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DIARY Covid jab with benefits

Getting inoculated is a relief — and a musical inspiration

IF YOU open today’s paper (Saturday) or scroll through online, around 9.30 this morning you can think of me at Northbourne Centre in Shoreham rolling up my sleeve for my first NHS dose of anti-Covid hope. I’m sure many of you have had yours already.

The incredible success of the vaccine rollout is proof of what people working together in the common interest can achieve when profit margins and shareholder dividends are taken out of the equation.|

When contrasted with the corporate Tory chums’ snouts-in-the-trough fiasco of test and trace and PPE provision, it is testament to the infinite superiority of compassion over cash as a motivation for efficiency in medical provision.

A few weeks ago, while wondering how long it would be before I got the text summoning me for my jab, I realised that I was in much the same position as the protagonist in the Velvet Underground’s best-known song Waiting For The Man.

OK, his need was more immediate than mine, since he was a heroin addict with withdrawal symptoms waiting for his dealer to show up and I’m a 63-year-old bloke with COPD worried about catching a horrible virus but the principle is the same. Desperate for an injection!

It then occurred to me that, since the Velvet Underground were notoriously big fans of needle-based medication as described above, I could rewrite some of their best-known songs as a kind of “musical” in support of the vaccination programme.

So I did. It’s called The Velvet Underground & Covid, after their debut album The Velvet Underground & Nico, and it had its debut performance online at on Thursday night. You can listen back if you so choose.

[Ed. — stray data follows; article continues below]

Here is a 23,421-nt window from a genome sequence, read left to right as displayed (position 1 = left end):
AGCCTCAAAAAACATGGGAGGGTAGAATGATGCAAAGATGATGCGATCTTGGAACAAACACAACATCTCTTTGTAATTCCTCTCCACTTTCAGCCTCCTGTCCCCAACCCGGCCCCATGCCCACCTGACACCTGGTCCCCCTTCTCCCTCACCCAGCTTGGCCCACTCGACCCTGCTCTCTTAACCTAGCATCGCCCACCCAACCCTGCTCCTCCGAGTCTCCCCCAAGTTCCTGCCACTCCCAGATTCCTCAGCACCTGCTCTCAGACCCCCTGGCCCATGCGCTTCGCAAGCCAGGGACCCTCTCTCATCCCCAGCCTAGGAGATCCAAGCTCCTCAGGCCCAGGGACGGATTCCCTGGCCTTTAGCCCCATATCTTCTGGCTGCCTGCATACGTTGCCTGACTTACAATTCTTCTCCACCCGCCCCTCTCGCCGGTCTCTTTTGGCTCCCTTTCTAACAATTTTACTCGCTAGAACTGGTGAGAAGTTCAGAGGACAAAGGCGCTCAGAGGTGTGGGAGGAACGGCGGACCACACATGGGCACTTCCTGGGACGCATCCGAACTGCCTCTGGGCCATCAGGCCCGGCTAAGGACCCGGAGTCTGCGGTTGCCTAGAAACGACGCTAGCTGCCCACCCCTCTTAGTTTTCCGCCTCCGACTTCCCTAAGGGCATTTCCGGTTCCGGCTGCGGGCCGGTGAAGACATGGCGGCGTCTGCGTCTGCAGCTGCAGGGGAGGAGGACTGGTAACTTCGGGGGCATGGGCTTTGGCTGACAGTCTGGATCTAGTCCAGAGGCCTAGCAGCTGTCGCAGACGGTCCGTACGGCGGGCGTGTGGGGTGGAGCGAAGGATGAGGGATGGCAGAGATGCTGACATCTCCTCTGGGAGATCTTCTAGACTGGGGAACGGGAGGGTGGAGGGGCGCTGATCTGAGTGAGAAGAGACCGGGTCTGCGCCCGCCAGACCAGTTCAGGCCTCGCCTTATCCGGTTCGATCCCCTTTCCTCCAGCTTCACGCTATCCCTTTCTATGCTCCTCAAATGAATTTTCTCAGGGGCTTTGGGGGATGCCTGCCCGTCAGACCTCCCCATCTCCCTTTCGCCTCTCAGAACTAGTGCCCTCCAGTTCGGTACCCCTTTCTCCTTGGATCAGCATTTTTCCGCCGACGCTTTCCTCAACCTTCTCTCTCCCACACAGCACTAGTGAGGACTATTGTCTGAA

It’s fair to say that you do need to be a Velvets fan to really appreciate my efforts. But if you are, you can hear Waiting for My Jab, Heroine (for the NHS), I Heard Them Call My Name, (written when I got the text), Lady Godiva’s Vaccination, There She Goes Again (about an anti-vaxxer), Venus In Furs (vaccination as mild sado-masochism), Stale Blue Lies (originally Pale Blue Eyes, about the utter disaster the Tories made of it all until the NHS and the community took over), The Black Angel’s Death Song and, yes, All Tomorrow’s Parties.

I can’t wait for those. Bring them on.

Just in, a spirited CD from The Brewer’s Daughter, aka Rhiannon Crutchley — a singer, wonderful fiddle player to many, festival traveller and songwriter. It’s called Jara and is imbued with the spirit of the grassroots festival scene to the extent that it almost smells of wood smoke and cider.

The standout song is Flesh, which deals with the transitioning issue with compassion and understanding and it’s available from

Advance notice that my next guest on Attila the Stockbroker Introduces is the inspirational, talented, intelligent and indefatigable David Rovics from Portland in the US, long-time touring comrade, broadcaster and writer of some of the greatest political songs of our age. You can hear him next Tuesday at 8pm on

Keep safe everyone and when your name is called, get that spike in your vein. There is some ridiculous disinformation out there. I agree with the recent Star statement that vaccines are not a magic bullet — we must change the ghastly social conditions which make the poor and disadvantaged the most vulnerable to Covid —  but they are the key to a return to human contact and all the basic interactions which are at the core of our collective being.

Make no mistake: life will not be, and must not be, ever the same again. We have been reminded what real collective action can do and we must never let the Tories forget it.


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